Chapter 4: Postmodern Thought

An image of a woman sitting in a building that appears to be post-modern architecture (an angular, dark building).
Photo by Daniel Mingook Kim on Unsplash.

4.1 Philosophy and Anthropology

Early anthropologists participated in colonial efforts to dominate the globe for Europe’s benefit and, in order to do this, colonial governments were the first to construct human races and to place these races on a hierarchical scale (Kendi 39–40)., Ideas surrounding “The West’’ versus “The Orient” were developed by scholars aiming to support white domination across the globe (Said; Lipsitz). This particular worldview influenced the perspective within which early anthropological research was conducted and published.

4.2 The Scientific Method

Let’s begin with the “renaissance” which literally means “rebirth.” The Renaissance was a period of cultural rebirth including scientific and artistic advancement across much of Europe from the 15th-16th centuries. Before The Renaissance, the European mindset largely explained life’s mysteries by focusing on religion (specifically, they primarily sought answers in Christianity and The Bible) (Yu 1).

  1. Observe: Scientists observe a phenomenon in the natural world (such as: the spread of disease, the changing of a species, the function of gravity, etc.)
  2. Develop a hypothesis: Scientists develop a “guess” about what might be causing the event to occur. The scientists’ goal is not always to prove that their hypothesis is correct because seeking to exclusively prove the hypothesis as correct would lead to biased results. Rather, a false hypothesis is also very powerful because a false hypothesis can reveal a great deal about the natural world.
  3. Test the hypothesis: Scientists will test their hypothesis through experiments.
  • Scientists seek multiple lines of evidence. We always test the hypothesis in varied ways in order to assure that the findings are true and consistent. For example, we know that evolution happens because we can see some species evolving in our lifetime, we can look at fossil evidence, and we can look at genetic evidence. All of these different lines of evidence point to the same conclusion.
  • Good science requires a huge and diverse body of data that allows the experiments to be replicated and substantiated.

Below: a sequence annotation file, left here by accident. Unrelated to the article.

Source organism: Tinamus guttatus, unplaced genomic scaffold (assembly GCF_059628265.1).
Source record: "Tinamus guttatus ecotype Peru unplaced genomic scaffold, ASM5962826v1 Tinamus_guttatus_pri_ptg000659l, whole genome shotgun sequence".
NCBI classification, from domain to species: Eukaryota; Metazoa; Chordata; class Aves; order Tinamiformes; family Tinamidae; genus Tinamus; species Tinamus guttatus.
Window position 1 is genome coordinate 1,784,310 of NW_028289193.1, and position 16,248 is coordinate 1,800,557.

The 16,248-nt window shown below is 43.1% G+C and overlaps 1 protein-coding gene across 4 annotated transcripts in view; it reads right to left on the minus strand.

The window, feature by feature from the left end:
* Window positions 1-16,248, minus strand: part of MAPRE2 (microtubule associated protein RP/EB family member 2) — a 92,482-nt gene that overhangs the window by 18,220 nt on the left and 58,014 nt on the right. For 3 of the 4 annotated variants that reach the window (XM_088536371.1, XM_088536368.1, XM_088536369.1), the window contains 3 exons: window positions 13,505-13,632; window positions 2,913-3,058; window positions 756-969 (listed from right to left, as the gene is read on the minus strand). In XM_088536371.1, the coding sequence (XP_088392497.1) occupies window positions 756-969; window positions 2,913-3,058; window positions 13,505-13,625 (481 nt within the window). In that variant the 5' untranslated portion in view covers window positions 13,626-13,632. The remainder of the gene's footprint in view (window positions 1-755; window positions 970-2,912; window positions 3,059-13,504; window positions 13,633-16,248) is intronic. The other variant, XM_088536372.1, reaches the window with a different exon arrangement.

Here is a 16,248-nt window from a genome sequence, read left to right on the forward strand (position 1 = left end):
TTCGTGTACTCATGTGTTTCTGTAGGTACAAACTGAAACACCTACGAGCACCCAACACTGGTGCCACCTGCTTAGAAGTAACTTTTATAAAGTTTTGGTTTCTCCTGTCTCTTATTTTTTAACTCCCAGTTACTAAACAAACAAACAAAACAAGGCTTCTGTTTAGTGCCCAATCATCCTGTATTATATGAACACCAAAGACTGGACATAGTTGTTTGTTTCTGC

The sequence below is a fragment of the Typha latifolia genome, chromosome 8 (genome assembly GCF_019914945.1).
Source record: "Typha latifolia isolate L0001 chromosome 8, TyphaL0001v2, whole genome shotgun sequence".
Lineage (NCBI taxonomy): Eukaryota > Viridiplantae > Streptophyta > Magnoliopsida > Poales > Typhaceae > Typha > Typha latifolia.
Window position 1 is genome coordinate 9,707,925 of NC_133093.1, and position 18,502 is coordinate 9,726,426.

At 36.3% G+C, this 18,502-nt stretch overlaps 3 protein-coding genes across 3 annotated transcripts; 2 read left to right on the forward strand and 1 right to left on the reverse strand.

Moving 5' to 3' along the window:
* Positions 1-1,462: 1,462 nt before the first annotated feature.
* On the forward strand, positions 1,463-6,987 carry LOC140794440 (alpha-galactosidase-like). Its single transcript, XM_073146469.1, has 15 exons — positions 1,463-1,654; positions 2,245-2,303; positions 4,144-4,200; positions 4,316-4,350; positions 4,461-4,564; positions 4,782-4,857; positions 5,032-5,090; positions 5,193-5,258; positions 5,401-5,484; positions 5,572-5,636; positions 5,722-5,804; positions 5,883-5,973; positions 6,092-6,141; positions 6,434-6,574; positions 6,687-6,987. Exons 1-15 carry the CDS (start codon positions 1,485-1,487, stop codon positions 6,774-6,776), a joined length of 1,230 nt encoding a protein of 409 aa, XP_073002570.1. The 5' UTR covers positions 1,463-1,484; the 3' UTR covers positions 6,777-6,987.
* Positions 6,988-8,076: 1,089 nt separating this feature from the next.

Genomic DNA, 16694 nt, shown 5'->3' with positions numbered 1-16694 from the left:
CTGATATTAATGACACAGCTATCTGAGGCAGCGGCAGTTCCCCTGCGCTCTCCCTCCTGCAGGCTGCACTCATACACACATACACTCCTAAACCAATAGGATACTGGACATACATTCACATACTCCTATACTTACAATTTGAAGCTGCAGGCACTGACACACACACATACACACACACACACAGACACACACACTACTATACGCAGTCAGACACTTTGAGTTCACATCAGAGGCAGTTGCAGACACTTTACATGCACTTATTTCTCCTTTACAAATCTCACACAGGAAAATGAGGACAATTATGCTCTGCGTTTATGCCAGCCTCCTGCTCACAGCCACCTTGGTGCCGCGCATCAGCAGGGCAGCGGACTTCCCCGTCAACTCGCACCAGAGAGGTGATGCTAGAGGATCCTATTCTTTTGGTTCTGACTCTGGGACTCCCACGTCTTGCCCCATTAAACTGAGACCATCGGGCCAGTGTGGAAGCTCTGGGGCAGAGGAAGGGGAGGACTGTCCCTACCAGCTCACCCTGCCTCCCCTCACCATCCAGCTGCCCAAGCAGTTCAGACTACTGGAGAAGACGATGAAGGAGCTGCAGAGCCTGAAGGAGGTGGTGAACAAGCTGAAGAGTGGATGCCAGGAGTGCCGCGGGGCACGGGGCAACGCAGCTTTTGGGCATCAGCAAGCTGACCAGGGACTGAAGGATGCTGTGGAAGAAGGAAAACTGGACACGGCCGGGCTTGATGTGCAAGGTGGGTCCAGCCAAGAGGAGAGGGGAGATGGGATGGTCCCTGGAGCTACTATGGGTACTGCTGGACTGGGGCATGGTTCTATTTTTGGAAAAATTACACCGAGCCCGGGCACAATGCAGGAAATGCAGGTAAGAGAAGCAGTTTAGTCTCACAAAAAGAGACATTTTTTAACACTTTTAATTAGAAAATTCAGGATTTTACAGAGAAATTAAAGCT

• Scientists strengthen their findings through peer review: conclusions must be analyzed and critiqued by a body of other scientists who identify any potential failings or shortcomings (this strengthens the research).
  • Draw a conclusion: After observing a huge, diverse body of data using multiple lines of evidence, scientists will develop a scientific theory. Please note, we do not use the word “theory” in the same way that we use it in our everyday lives. Scientific theories are based in fact and a huge body of evidence, but we use the word “theory” because new information can always be discovered to help advance the knowledge even further.

4.3 Modernism

The Scientific Method works so well, that the sciences and social sciences embraced the practice fully and expected science to provide the answers to all of life’s burning questions throughout the Renaissance and beyond (Mascia-Lees 95; Stein 10–13; Geertz 1931 1–2; Rivera 4–5). We call this the period of modernity and this understanding of the world viewed science as the means to discover answers for truth, reality, and humanity.

4.4 Science and Religion

If you are a human being (which you are) then you already know that not all elements of human life can be proven or disproven through scientific research and evidence. Religion is the perfect example. Religion, by its very nature, is defined by the faith that human beings have in its truth. Faith requires a lack of evidence to be faith. If you were able to prove that your religion was empirically true based on the scientific method, then your religion would cease to be religion and would become a scientific theory. Religion is its own method of making sense of the world through observation and experience (Stein 137–138).